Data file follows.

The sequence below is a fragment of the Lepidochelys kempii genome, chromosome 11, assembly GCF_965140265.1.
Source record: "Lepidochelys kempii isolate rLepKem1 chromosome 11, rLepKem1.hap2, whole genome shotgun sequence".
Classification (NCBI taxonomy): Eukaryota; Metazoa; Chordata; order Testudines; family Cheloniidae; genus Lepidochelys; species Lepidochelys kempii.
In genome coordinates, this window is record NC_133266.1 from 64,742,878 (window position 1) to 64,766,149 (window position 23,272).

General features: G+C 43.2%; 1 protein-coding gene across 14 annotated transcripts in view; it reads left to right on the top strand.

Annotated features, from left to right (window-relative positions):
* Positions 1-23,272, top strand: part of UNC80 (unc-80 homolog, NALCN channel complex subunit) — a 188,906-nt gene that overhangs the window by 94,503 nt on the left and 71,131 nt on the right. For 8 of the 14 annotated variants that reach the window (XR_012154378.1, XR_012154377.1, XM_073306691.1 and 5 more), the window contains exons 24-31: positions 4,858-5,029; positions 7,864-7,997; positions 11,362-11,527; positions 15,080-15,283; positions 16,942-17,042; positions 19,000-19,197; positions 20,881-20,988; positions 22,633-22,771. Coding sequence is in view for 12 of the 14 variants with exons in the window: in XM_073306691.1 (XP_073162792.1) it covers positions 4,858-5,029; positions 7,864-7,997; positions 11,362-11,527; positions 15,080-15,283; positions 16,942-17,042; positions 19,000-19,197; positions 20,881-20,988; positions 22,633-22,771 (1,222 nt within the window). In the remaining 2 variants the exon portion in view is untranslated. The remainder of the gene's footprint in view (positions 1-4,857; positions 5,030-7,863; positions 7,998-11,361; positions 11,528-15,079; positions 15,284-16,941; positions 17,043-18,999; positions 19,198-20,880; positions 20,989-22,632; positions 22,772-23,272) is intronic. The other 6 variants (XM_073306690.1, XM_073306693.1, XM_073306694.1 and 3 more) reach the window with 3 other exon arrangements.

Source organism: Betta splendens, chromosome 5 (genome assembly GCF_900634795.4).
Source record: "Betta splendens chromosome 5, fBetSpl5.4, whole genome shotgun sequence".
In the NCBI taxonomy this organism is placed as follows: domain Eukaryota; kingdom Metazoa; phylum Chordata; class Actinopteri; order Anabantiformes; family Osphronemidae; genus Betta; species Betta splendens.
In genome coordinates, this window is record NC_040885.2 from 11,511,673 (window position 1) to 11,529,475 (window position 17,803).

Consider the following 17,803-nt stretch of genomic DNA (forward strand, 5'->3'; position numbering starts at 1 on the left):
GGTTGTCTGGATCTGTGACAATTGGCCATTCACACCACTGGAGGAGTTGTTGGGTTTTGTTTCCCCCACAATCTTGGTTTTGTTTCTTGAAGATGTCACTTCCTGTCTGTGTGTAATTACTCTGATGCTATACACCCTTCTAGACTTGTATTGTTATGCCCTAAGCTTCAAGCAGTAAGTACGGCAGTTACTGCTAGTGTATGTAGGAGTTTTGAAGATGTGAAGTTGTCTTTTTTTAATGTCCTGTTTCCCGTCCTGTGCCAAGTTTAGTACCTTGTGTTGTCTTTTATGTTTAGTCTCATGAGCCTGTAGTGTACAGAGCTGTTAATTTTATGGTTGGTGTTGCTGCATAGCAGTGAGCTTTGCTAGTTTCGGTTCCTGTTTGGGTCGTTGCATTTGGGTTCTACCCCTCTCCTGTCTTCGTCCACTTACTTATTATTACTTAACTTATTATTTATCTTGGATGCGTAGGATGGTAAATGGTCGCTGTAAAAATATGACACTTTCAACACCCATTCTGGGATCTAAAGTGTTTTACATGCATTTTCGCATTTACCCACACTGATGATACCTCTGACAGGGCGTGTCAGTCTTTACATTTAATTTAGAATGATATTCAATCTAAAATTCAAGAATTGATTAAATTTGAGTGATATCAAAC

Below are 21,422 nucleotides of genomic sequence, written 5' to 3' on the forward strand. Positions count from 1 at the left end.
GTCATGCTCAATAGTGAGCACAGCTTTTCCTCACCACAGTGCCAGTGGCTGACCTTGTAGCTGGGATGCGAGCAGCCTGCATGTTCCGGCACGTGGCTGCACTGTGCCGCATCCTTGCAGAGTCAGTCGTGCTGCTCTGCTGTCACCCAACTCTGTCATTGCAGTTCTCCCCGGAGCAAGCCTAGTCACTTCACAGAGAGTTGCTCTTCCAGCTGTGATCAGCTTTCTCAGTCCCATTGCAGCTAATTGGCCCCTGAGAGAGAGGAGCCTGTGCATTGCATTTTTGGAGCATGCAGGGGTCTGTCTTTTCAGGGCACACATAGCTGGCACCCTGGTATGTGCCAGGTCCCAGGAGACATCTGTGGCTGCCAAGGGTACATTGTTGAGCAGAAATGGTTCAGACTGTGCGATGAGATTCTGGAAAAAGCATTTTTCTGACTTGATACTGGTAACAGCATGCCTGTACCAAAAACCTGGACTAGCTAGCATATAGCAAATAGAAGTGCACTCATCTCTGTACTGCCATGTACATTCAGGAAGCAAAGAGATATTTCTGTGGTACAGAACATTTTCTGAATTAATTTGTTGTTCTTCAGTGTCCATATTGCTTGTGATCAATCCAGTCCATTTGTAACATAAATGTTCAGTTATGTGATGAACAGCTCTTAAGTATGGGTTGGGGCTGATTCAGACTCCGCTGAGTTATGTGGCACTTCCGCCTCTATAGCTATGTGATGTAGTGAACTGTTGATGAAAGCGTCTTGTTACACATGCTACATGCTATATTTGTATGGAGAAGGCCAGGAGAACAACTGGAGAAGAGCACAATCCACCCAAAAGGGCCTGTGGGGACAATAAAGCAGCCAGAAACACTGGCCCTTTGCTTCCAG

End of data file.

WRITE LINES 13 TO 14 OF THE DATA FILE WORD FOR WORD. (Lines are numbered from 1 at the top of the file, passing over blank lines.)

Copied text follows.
GGTTGTCTGGATCTGTGACAATTGGCCATTCACACCACTGGAGGAGTTGTTGGGTTTTGTTTCCCCCACAATCTTGGTTTTGTTTCTTGAAGATGTCACTTCCTGTCTGTGTGTAATTACTCTGATGCTATACACCCTTCTAGACTTGTATTGTTATGCCCTAAGCTTCAAGCAGTAAGTACGGCAGTTACTGCTAGTGTATGTAGGAGTTTTGAAGATGTGAAGTTGTCTTTTTTTAATGTCCTGTTTCCCGTCCTGTGCCAAGTTTAGTACCTTGTGTTGTCTTTTATGTTTAGTCTCATGAGCCTGTAGTGTACAGAGCTGTTAATTTTATGGTTGGTGTTGCTGCATAGCAGTGAGCTTTGCTAGTTTCGGTTCCTGTTTGGGTCGTTGCATTTGGGTTCTACCCCTCTCCTGTCTTCGTCCACTTACTTATTATTACTTAACTTATTATTTATCTTGGATGCGTAGGATGGTAAATGGTCGCTGTAAAAATATGACACTTTCAACACCCATTCTGGGATCTAAAGTGTTTTACATGCATTTTCGCATTTACCCACACTGATGATACCTCTGACAGGGCGTGTCAGTCTTTACATTTAATTTAGAATGATATTCAATCTAAAATTCAAGAATTGATTAAATTTGAGTGATATCAAAC

Below are 21,422 nucleotides of genomic sequence, written 5' to 3' on the forward strand. Positions count from 1 at the left end.